As far as free comic books go, DC set the bar rather high last year with “Blackest Night” #0, which was followed up with the eight-part “Blackest Night” series. This year, “War of the Supermen” #0 precedes a four-part series of the same title.
This story falls a little bit short, however, as the scope doesn’t seem as large as that in “Blackest Night.” This is very much a Superman versus General Zod story at this point, and it seems as though the other players in the story will be role players.
That said, Robinson and Gates put forth a solid effort to introduce new readers to the goings-on within the Superman corner of the DC Universe. After all, with retailers across the country offering up dozens of free comics, it is probably safe to say that a few people will be drawn in by seeing the Superman “S” on the cover of a free book.
Once they are drawn in, however, they will discover a gritty Superman drawn by Eddy Barrows. This is not going to be a clean fight between Zod and Superman, as clearly evidenced in this issue, and Barrows’ art is anything but clean. Barrows has a way of employing heavy shadow for effect, but the overall appearance of Barrows pages is much darker than pedestrian fans may expect from Superman comics.
This book is split into two parts. The first is the thirteen-page precursor to the first issue of “War of the Supermen” set to debut on Wednesday, May 5. The remainder of this issue is a peek into the journal of Lois Lane as she recounts the events that have occurred recently in the life of the Man of Tomorrow. This second half is drawn by a myriad of comic professionals, from Aaron Lopresti to Ethan Van Sciver and David Finch. It serves as a nice, tight summary of the events of the Superman comics for the past two years or so.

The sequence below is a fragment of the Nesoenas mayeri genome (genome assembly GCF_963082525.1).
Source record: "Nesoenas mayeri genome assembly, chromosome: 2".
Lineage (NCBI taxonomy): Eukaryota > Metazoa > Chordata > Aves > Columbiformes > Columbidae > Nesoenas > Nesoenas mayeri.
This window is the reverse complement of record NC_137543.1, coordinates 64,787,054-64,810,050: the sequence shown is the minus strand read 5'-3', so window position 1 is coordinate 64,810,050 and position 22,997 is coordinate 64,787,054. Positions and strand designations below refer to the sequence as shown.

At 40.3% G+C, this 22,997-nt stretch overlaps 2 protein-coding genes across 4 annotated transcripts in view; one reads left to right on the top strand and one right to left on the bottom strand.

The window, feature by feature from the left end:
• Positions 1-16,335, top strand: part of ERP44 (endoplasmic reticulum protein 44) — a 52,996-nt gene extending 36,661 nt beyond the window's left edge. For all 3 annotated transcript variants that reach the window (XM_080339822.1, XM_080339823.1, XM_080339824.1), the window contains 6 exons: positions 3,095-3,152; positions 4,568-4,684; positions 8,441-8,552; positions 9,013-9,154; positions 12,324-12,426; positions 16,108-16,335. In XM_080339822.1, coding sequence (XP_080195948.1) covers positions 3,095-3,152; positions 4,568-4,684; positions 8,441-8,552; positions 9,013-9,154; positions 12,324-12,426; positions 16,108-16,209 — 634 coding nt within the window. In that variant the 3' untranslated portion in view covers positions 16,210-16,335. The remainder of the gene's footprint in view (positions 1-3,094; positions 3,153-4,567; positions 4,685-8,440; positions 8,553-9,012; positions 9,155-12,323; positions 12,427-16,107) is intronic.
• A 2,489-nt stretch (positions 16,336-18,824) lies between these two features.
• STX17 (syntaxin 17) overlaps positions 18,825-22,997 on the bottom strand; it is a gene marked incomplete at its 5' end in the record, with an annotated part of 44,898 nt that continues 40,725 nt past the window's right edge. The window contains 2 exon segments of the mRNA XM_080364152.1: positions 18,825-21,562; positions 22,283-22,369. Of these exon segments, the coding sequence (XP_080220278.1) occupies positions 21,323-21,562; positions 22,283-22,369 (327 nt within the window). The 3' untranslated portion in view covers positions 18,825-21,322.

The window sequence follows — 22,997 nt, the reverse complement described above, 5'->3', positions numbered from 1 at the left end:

This issue is a good hook for new comics readers, or new Superman readers, but I am concerned that it may not play up to expectations regarding the Man of Steel. It is a solid enough story in its own right, but it is also a potential divergence from the preconceived notion of Superman. The story itself has brought me back to the Superman titles, as I grew weary of the extensive crossover flowthrough of late. I am anxious to read what happens next, but wary of what awaits Superman and his supporting cast as DC has set this issue up with some pretty heavy foreshadowing and seemingly insurmountable odds against Superman.